NLP is a very difficult condition to treat (11). The treatment consists of systemic or local options. The most popular and efficient systemic treatment is corticosteroids: oral prednisone 0.5mg/kg or intramuscular triamcinolone acetonide 0.5–1 mg/kg/month. Sixty-five per cent of patients respond to a 5–7 month course of systemic corticosteroids (9). An effective alternative for corticosteroids may be dapsone (6). Local treatment may be used alone, but it is not very effective. Usually it has to be combined with systemic options to achieve satisfactory improvement. Local treatment options include intralesional injections of triamcinolone acetonide or topical steroids. Prevost & English (11) reported a case that responded well to topical therapy with clobetasol gel and tazarotene gel. Pinter et al. (12) described a good clinical response to topical alitretinoin in NLP. Sole local therapy should be restricted to patients who have lesions on a few nails. According to Goettmann et al. (5) relapses occur in 55% of cases and are usually observed in the first year after finishing the treatment. Therapy with lower doses of corticosteroids for several months after achieving satisfying improvement is recommended to avoid relapses.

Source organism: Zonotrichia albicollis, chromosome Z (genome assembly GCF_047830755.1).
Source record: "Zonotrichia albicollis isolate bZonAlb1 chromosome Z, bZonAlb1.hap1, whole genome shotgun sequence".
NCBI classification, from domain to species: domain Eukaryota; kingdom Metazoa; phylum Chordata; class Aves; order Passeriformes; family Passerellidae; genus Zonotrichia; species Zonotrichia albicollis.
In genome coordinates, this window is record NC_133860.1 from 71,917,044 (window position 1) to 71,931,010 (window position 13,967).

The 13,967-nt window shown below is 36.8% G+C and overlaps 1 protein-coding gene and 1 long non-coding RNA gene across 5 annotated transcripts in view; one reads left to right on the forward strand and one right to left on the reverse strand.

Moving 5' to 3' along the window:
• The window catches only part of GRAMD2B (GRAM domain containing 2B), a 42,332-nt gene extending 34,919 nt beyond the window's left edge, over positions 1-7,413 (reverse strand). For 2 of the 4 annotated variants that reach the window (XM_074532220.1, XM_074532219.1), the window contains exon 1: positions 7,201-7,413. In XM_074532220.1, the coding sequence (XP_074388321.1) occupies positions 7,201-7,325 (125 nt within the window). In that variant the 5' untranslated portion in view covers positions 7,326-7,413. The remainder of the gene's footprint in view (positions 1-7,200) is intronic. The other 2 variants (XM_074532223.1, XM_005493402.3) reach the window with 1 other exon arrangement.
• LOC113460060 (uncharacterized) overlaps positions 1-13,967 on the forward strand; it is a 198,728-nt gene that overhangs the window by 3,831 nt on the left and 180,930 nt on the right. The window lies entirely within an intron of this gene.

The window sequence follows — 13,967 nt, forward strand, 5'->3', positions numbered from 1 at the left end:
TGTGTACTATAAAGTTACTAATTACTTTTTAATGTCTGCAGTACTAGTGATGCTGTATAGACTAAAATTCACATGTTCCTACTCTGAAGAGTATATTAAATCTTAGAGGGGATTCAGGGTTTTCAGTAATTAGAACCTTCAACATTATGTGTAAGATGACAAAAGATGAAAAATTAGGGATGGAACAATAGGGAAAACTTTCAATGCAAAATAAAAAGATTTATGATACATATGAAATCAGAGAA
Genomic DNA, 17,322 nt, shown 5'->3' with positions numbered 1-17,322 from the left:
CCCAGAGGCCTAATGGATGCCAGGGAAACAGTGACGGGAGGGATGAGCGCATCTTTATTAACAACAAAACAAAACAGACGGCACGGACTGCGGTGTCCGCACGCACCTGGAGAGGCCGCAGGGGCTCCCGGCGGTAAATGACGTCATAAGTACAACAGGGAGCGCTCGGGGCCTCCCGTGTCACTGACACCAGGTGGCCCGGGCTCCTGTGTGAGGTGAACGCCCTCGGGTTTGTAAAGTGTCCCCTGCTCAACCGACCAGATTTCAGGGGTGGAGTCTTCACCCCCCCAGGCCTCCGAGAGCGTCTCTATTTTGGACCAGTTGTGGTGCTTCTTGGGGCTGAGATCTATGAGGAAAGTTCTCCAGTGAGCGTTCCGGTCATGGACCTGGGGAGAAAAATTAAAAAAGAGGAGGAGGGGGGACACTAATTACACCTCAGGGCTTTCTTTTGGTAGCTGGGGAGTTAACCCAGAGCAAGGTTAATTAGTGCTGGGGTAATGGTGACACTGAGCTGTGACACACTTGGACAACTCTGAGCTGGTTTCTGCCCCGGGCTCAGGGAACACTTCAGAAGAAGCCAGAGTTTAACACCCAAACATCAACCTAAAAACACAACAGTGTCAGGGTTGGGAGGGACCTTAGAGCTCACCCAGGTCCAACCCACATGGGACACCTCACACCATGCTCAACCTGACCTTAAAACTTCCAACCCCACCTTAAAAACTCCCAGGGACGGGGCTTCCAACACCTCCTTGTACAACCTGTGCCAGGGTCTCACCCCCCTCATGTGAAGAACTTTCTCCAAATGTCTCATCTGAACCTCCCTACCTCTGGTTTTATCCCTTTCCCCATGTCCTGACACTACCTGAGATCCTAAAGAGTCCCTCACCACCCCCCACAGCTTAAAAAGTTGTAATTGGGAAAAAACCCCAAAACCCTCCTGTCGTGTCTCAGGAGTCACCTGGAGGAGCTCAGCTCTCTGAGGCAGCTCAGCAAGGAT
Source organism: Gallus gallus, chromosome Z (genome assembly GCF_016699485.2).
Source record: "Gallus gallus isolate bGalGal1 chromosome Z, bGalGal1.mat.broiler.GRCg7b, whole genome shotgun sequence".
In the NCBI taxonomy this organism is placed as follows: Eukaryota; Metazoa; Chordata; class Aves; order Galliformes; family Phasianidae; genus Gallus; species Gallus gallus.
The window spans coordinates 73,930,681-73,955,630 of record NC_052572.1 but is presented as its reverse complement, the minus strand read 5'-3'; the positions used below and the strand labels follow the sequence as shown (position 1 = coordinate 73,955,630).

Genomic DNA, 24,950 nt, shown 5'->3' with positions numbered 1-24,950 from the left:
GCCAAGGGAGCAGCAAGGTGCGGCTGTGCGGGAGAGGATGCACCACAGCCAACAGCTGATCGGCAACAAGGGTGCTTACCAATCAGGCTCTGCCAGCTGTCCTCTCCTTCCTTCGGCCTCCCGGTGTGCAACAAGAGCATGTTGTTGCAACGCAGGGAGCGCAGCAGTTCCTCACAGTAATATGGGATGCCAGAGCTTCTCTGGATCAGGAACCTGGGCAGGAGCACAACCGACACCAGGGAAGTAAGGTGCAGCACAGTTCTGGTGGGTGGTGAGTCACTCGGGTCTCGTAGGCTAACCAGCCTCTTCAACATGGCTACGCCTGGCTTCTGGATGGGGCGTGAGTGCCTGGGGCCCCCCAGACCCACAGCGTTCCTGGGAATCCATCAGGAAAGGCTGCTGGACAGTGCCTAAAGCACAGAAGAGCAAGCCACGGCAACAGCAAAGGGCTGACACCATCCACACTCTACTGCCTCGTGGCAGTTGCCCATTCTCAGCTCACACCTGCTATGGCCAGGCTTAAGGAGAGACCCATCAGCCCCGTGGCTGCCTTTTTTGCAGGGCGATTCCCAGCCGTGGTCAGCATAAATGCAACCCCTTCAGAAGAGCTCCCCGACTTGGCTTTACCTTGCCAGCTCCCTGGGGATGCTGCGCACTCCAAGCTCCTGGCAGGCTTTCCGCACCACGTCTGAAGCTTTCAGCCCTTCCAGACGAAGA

Many papers highlight the problem of NLP as an underdiagnosed or even undiagnosed disease (5, 8–10). Early diagnosis and treatment are essential to avoid permanent scarring. Our patient had been treated with oral and topical antimycotic drugs for several months before we established the diagnosis of LP. It is crucial to consider LP in the differential diagnosis of nail abnormalities with negative mycological examinations; a complete physical examination including the oral mucosa may prove quite valuable.
The authors declare no conflict of interest.